ISLE OF PALMS, S.C. (WCSC) – A few steps off the public access boardwalk, a stone’s throw from Coconut Joe’s restaurant you’ll find an unassuming white wooden pole lined with several metal hooks – each holding a white plastic bucket.
You may be wondering at first glance what this setup is for and the answer is simple: It’s all about keeping the nearby beach clean.
Natasha Viswanathan is a realtor by trade but she frequently walks the Isle of Palms beach in her free time. She regularly picks up trash while walking but thought there must be a better way to get others on board as well.
“It’s up to us to keep our home clean and I’m a native of the Lowcountry,” Viswanathan said. “I’ve spent a lot of time outside… and for me seeing a pristine beach like this… that almost has no trash is awesome. We should be really proud of that fact. But I’m sure plenty of us have seen beaches, parks and waterways that have not been so clean. So for me, I do have a sense of ownership, in taking care of the places I frequent and that’s why I reached out to Fill a Bag.”
Fill a Bag is responsible for the bucket tree you may have seen planted near the Isle of Palms Beach and also at Sullivans Island near Fort Moultrie. The startup began back in 2018 by a man named Manny Rionda of Key Biscayne, FL who, like Viswanathan saw a need and took action.
“Fill a Bag is an organization that is trying to help people understand how to turn an ordinary beach walk into a meaningful cleanup,” Viswanathan said. “So it kind of started that simply, as Manny saw a need to help people understand that we are the reason that our beaches are getting trashed. So he started putting stations along the beaches along Key Biscayne. And the reason why it’s called Fill a Bag is because he actually used bags to fill up with trash on his beachwalks every day and it evolved into what it is today.”
On Wednesday, the Fill a Bag movement continues its coastal spread. Occupying 59 stations in the United States with more stations being shipped to Mexico and Spain this month.
Viswanathan was the first to bring the initiative to the Palmetto State.
“I do take ownership, since I brought this to our area – but I think the larger picture is to help others take ownership as well,” Viswanathan said. “I think a lot of us from the Lowcountry do and keeping our space and our waters clean is important… and for me, I love seeing people walk down the beach with the buckets asking questions about you know, what they’re for – seeing kids with them. I guess the cool term is eco-activism. But if somebody does something to make our environment a little bit better, they’re statistically more connected with each other. They’re more connected with the environment and they take more ownership. It works for everyone.”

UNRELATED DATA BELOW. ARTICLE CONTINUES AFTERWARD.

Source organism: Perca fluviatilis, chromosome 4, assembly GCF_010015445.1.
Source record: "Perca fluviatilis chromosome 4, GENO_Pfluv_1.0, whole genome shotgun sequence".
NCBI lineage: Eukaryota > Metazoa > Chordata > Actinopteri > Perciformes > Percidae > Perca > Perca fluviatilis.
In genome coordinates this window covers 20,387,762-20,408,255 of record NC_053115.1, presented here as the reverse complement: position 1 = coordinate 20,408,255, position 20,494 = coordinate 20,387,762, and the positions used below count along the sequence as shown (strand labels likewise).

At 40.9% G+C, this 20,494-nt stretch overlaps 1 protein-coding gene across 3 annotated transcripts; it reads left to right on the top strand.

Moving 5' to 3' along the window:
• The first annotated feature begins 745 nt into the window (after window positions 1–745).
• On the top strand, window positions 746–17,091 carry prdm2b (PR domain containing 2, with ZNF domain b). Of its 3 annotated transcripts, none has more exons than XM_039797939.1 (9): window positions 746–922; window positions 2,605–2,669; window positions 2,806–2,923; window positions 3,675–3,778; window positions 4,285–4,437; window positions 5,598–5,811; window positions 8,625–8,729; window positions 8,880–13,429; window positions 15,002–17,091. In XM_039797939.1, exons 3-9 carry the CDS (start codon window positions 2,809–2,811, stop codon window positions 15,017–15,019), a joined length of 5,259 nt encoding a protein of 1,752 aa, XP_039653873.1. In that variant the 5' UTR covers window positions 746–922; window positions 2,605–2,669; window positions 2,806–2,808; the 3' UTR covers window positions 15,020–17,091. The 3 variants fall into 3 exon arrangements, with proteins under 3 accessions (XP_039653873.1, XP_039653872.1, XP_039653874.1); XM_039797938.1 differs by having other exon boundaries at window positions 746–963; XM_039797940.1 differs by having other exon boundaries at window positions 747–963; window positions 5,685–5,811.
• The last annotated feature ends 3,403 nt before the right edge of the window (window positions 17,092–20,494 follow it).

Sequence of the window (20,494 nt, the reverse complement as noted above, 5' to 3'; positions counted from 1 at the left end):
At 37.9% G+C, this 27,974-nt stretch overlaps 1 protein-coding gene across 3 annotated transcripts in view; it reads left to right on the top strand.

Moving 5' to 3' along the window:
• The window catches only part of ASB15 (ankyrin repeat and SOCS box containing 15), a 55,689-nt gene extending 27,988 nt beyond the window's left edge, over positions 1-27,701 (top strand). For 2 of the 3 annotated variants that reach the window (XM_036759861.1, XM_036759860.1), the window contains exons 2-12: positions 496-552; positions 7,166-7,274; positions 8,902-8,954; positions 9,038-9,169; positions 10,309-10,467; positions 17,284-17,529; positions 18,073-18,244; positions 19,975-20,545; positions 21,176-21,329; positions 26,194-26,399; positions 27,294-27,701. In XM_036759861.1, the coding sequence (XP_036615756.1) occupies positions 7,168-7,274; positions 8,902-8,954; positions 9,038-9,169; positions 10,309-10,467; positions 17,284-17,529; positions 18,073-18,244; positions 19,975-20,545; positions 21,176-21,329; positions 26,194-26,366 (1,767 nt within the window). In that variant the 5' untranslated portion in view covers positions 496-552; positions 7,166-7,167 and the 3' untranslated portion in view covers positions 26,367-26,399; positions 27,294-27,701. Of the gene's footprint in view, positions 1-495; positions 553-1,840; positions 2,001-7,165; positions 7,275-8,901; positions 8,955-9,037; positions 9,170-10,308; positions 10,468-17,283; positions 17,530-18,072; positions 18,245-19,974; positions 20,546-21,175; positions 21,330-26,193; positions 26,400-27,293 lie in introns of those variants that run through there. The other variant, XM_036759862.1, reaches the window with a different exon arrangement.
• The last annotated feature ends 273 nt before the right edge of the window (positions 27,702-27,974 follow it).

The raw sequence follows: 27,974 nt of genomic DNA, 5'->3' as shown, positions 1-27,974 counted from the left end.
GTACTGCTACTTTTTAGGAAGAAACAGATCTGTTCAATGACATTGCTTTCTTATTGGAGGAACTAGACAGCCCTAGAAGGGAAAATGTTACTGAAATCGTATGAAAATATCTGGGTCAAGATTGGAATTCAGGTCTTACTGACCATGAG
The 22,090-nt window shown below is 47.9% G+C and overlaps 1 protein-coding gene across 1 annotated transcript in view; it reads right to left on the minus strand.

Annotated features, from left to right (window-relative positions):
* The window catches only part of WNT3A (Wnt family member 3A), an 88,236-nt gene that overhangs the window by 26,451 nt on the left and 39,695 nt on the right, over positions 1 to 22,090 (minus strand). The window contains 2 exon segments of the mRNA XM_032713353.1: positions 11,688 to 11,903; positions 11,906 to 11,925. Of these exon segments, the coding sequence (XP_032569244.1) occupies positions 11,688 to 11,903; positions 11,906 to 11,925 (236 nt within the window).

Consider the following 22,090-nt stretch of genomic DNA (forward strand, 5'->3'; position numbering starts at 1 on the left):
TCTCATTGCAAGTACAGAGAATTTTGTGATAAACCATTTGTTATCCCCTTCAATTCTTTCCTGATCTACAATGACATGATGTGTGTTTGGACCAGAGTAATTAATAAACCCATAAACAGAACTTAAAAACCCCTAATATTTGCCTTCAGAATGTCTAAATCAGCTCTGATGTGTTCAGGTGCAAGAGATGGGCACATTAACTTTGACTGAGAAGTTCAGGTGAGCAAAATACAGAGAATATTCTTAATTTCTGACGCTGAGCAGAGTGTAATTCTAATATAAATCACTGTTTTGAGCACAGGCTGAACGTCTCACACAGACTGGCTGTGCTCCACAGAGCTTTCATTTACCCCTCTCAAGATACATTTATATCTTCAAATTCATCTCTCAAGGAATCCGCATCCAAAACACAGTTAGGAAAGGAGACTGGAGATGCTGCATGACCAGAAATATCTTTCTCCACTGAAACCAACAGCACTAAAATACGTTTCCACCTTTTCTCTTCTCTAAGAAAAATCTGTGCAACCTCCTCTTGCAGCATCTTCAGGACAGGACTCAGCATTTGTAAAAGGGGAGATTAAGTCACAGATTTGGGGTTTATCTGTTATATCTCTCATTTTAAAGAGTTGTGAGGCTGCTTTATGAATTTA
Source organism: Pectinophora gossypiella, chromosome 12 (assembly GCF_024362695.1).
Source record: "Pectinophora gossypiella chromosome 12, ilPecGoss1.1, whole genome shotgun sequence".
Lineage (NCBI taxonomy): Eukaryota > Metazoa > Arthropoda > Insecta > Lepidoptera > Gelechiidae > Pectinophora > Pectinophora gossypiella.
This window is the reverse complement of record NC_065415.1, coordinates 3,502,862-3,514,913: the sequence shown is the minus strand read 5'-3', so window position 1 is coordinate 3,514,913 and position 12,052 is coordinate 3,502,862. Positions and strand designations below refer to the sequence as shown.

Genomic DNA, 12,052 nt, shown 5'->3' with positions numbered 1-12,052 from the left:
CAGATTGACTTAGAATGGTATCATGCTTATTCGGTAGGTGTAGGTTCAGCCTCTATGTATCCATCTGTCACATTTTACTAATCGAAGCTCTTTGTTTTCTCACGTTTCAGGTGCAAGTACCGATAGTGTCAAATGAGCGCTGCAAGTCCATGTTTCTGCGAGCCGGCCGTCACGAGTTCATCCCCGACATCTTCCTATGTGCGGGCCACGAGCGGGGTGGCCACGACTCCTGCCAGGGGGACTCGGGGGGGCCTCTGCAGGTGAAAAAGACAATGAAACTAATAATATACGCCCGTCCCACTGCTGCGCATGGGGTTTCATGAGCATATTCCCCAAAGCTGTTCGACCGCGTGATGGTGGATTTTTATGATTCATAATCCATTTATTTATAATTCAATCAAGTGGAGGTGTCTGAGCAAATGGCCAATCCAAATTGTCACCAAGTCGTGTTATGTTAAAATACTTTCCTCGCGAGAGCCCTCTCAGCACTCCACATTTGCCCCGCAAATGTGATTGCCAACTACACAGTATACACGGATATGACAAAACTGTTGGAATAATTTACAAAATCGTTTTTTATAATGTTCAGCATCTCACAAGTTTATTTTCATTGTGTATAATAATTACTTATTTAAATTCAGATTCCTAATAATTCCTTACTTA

While Viswanathan is proud of the work she’s accomplished so far, she says there’s room for growth here in the greater Charleston area.
“I encourage folks to go to Fill a Bags website or their Instagram page and Manny will message you back if you’re interested in starting your own station,” Viswanathan said. “He’s lovely to work with and they will send you everything you need to get a station activated in your community. So I’m looking at you Folly Beach, you’re next! If there’s somebody that wants to activate a station on Folly… I would love to help get you started!”
On your next beach walk at IOP or Sullivans Island consider grabbing a pail and picking up trash. Each station is conveniently placed near a trash receptacle so when your bucket is full, or your walk is done, simply dump the trash and hang up the bucket.
“That’s exactly it, it’s just that easy,” Viswanathan said. “We purposely put the receptacles close to trash bins and recycling bins so that it makes it easier for people to actually just dump the bin and go on with their day. So it’s easy. It’s accessible to all types of people ages and backgrounds and that’s what it’s all about turning an ordinary Beach walk into a meaningful cleanup.”
While it may seem like a little thing, Viswanathan says sometimes the smallest changes can lead to the largest impact.
“I think for me growing up on Hilton Head and exploring the beaches. It was important to see adults care about the environment even just picking up a straw or wrapper or a can from the beach. I think imprinting those behaviors on kids is so cool and so positive and when I see parents walking with their children with a bucket,” Viswanathan said. “It makes me really hopeful for the future of our ecosystem here in the Lowcountry and globally so I would say that, you know, get kids involved lead through your behaviors, whether it’s switching from plastic bottles to reusables at home or making more eco-friendly choices in your house, you know, the small changes have the biggest impact. So that’s where I would start.”
To learn more on how to get involved, click here.